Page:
Come on, admit it. You’ll feel much better.
Warning: The following is a severe test of your attention span. You might want to grab a cup of coffee or whatever beverage it is that floats your boat before proceeding. Or just leave.
I try to be non-prejudiced and objective about most things, but sometimes, my clearly preconceived notions and biases on certain topics overwhelm my rational thought process. I proceed to flow with these elitist impulses, after which I end up feeling guilty. And I hate feeling guilty.
Don’t know what I’m talking about? Maybe an example will help concretise ideas.
You know that I spend a bulk of my summers travelling, flitting from one place to the next, a large chunk of which is conference-hopping. Consequently, I’ve sat through far more than my fair share of talks; some of which have been good, some, not-so. But (and I don’t know if I am supposed to be blurting this out), while the rest of the world is probably pondering over how good the research is, or how engrossing the speaker is, my first (and most critical) judgement of the “coolness of a talk” is based entirely on how the fonts and symbols are rendered on the projection screen.
Yes, I am being entirely serious.
If the person on the podium is not using a TeXed-up PDF with everything looking “just right” (as in gorgeous), my first reaction is to assume they aren’t “techy”, so they don’t know what they’re talking about. It might be stellar work, but my brain is already beginning to shut off as it’s concentrating on something else, like poorly anti-aliased fonts. I know this is wrong, but it’s an involuntary (even if socially conditioned) response; one that I can’t always control. And doing this sort of thing always gnaws on my insides for a lot longer than it ought to.
For the longest time, I thought I was alone in feeling this way, but as it turns out, really cool people can be this way as well (“…now I can’t stand to read papers that still do use it”). And, of-late, as I’ve been conversing with a few very different people, it’s becoming more and more clear.
EVERYONE’S A SNOB.
For instance, I was talking to the head chef at the university (of the calibre of the highly trained and skilled people who take part in those Iron Chef shows) during one of my baking expeditions. And guess what? He doesn’t eat tomatoes for over 8 months of the year. Apparently, they just don’t taste “right” when they’re off-season, and he can’t stand them.
Can you see?
Sure, it’s not in the same areas, but everyone has something that they honestly believe they’re so much better at, at which their understanding and skills are so much more refined at, … than the normal person, and clearly look down upon others from their high horses when they aren’t up to snuff in those regards.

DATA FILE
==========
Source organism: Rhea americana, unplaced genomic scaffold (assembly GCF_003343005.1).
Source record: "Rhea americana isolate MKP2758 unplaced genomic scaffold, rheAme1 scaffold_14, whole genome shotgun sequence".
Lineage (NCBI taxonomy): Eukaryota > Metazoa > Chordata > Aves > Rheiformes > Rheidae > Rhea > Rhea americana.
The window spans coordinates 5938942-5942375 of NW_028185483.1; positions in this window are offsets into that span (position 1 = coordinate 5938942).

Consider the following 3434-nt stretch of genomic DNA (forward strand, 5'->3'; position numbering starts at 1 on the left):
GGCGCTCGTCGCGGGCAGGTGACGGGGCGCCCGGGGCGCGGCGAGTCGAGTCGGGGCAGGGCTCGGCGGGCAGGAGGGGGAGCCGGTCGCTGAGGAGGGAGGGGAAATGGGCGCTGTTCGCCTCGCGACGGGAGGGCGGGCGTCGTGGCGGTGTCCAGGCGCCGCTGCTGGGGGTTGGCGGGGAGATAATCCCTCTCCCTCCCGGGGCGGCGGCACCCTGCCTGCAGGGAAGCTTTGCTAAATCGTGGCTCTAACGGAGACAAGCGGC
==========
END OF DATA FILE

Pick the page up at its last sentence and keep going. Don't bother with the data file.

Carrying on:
But the thing I’ve realised is, once you’ve spent the time and gotten good at something, you probably are really more aware of what’s going on, and begin to understand the subtleties. That is just HOW IT IS. Just what is the big problem with rubbing this in the lesser mortal’s face from time to time?
Be it tomatoes, the anti-aliasing of fonts, rendering of symbols, fine wines, cheeses, quality of music recording/playback equipment, optics of the camera … anything. Deep down, everyone has something that they’re a snob about. Rather than feel guilty about it, realise that you’ve worked for it or are gifted, and this need to patronise the other folk is entirely normal; you’re almost entitled to it.
Like I keep saying, everyone’s a snob. Admit it. And let’s move on.
People around you have a problem with it?
Help them. Inform them. Show them what you know (flaunt it if need be), and they will either learn too or shut up.
It’s about time we stopped feeling guilty about the things we really should be proud of.
Addendum: My biggest issues in this regard (apart from the whole people-using-PowerPoint thing, that is) involve people using “crappy” equipment and lossy-formats (MP3) to listen to “crappy” music, and then mouthing-off about something trivial. Don’t know when a Mozart concerto transitions from an Adante to a Moderato? Well then, please shut up about the maximum bitrate of your IPod.
Out of curiosity, just what are those avenues you feel you’ve evolved to appreciate more than the average person? Food? Art? Punctuation? … Does it annoy you immensely when people constantly butcher what you hold so dear? Do you find yourself holding it against them, and regretting it later?
Feel free to chime in.